A bit like, it appears, Angus Robertson MP, I am a great man for giving the public what they want.
Accordingly, earlier today, I conducted a brief opinion survey, via twitter as to the subject of this, my final pre holiday blog.
I'm not one for confusing issues with a multiplicity of questions (regular readers may already know that), so I offered a simple choice: Scottish politics or Italian cheeses?
Given my conceit over the value attached to my political opinions, I was rather taken aback at the unanimity of the response. I was tempted for a moment to conclude that this was an organised attempt by the YES Scotland campaign to silence one of their critics but that would force the conclusion they are better organised than might be immediately apparent. Or possibly obsesssed with cheese, perhaps as a result of the appreciation of the incongruity of the very concept of Scottish Cheddar.
Detailed poll analysis however led to the conclusion that the cheeseophiles belonged to all Parties and none, united, it appears, only in their common love for rennet. So cheese it is.
The problem then however is that there is only so much you can say about cheese. Not that it is not a noble subject, its just that it is more appreciated by eating than reading, ideally with a decent glass of wine.
Obviously it is possible to write about the colour, the texture, the method of manufacture but, to be honest, that's a pretty boring list. Cheese is really all about the smell and in that context the comparisons one might immediately choose would lead the proverbial, recently arrived, Martian to suspect that the entire human race had lost their collective marbles.
But I love cheese and amongst the myriad cultural, literary and, lets be honest, meteorological delights I anticipate experiencing on my forthcoming Italian expedition, eating a lot of cheese is right up there at the top of that list.
But which cheese? All and any might be the immediate response but that would bring the blog to a rather premature end.
So I'll start with the local speciality, Pecorino Toscano.We're not actually in Tuscany, as we're just over the Umbrian border. But the Province of Siena is just ten miles away and if there is a finer cheese in the whole world than Pecorino di Pienza then I've yet to encounter it.
You get pecorino here in Scotland of course, but it is invariably pecorino stagionato. Hard and, in domestic usage, mainly used gratinato on pasta. Pecorino di Pienza does, of course come in in the stagionato variation but the real treat is Pecorino Fresco. Soft, sweet, creamy. The Martians will just have to accept that it smells a bit of old socks but the taste......... Ideally taken with a grape or two, and honey for a real treat. And the wine? From Montepulciano, just up the road.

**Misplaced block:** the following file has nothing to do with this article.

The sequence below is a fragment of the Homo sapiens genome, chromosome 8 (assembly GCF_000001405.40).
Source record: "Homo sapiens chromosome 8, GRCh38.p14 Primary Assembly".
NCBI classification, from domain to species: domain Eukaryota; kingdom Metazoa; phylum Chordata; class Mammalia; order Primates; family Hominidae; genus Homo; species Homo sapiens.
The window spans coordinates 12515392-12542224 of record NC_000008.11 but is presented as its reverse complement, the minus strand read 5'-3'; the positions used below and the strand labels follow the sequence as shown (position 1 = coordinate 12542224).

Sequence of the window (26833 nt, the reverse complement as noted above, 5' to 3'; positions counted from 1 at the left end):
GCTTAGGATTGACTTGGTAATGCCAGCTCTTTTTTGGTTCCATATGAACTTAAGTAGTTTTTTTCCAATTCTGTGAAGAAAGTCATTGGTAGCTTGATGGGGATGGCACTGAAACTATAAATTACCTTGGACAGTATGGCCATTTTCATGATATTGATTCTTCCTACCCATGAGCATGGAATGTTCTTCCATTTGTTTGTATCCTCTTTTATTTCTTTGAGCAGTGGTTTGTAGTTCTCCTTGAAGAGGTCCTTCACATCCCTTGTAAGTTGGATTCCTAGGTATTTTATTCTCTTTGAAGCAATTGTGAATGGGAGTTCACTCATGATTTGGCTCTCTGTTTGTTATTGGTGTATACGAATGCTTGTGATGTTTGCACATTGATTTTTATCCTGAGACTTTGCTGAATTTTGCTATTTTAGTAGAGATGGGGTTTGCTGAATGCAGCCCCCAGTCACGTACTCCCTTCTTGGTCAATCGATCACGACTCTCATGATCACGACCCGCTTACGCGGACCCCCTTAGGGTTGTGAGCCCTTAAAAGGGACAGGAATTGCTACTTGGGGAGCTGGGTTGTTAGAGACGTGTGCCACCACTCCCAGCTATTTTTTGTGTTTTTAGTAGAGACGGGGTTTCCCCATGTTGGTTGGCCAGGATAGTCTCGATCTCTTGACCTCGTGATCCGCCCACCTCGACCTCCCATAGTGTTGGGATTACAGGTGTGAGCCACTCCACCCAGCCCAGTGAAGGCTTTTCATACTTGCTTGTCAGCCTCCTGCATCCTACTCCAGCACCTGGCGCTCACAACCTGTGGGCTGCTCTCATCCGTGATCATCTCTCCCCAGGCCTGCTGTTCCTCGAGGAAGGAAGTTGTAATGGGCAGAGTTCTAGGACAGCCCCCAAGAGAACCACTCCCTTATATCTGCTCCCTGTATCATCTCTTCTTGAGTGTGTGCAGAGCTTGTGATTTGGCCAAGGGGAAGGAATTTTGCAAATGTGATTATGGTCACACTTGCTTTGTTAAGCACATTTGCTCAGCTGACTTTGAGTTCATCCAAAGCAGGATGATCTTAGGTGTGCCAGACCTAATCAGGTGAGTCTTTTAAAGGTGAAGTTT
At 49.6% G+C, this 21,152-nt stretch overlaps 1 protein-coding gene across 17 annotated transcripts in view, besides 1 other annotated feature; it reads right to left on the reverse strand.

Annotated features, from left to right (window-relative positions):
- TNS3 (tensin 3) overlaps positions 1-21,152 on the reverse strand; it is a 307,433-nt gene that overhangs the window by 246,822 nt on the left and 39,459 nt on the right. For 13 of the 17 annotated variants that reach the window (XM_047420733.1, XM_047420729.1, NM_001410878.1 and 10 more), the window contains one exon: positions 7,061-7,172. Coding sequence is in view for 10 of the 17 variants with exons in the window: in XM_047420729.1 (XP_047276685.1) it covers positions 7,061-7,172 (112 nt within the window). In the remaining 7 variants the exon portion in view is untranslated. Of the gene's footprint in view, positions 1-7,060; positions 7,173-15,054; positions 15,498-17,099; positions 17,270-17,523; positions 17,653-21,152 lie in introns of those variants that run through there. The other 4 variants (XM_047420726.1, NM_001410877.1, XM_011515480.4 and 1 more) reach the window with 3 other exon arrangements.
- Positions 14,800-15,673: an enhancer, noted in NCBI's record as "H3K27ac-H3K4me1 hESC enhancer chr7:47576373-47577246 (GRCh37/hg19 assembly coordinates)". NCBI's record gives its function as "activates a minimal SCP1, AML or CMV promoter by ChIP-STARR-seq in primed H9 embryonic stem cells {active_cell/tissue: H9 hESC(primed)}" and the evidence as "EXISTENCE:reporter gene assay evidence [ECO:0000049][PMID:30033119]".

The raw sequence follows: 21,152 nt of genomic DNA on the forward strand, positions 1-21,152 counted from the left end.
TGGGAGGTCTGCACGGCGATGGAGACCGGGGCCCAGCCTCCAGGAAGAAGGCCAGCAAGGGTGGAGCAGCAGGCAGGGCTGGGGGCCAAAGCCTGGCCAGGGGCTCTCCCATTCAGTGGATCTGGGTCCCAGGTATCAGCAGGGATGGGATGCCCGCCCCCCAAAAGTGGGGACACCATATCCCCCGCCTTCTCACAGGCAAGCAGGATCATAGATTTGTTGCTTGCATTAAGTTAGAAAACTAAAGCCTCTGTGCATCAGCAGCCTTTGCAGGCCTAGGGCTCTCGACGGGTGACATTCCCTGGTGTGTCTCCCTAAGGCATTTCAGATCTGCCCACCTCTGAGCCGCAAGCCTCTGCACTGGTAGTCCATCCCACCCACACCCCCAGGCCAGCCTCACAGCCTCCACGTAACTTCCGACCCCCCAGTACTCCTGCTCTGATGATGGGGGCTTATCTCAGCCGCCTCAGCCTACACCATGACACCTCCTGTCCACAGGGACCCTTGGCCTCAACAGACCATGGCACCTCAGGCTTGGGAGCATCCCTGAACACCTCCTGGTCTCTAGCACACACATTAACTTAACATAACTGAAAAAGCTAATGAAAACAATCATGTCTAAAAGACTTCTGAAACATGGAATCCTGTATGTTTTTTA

And then you have scamorza affumicata. Really a southern cheese, originally from the wonderful province of Bari. Pear shaped, golden skinned, smells very slightly of the Adriatic (at least in my head) and tastes like smoked milk. And I mean that as an unconditional compliment. Perfect with soft fruit, and cold white wine. Orvieto classico., or even amabile if you like that sort of thing.
Now I appreciate that the cheese fanatics could probably read this sort of thing all day but I have to have some regard for my other readers, so I'm afraid I'm going to skip over provolone, taleggio, the much (IMHO) under-rated dolcelatte, casciotta, even fresh mozzarella di bufala and come straight to the finale: gorgonzola.
You either like blue cheese or you don't but, if you do, this is the daddy. Some swear by the crumblier varieties, but I prefer it "wet", not quite so salty and perfect to allow to melt on the tongue or even swallow down whole like an oyster. I quite like it with a wee bit bread, to clean the pallet between slices, and a red grape or two, more tannin the better. If you can't run to a Brunello (and, let's face it, few can) then best to go a wee bit south for the wine as the heavier the better. The reds from Montefalco are the heaviest in Umbria and would top my list.
And that's it, for this political season. If I did just have one bit of advice for Scotland's big cheese it would be that he too should take a holiday. I've never pretended that he is anything other than a politician of the first rank but he's beginning to look a bit ragged. Political success requires not just long term objectives but short term decisiveness. Dare I say it, in that latter regard, he's beginning to remind you of a certain Fife based politician of recent memory. Maybe Eck just needs a break. Only by taking one will he, or we, know.
Enough. The sun is calling. And so is the cheese.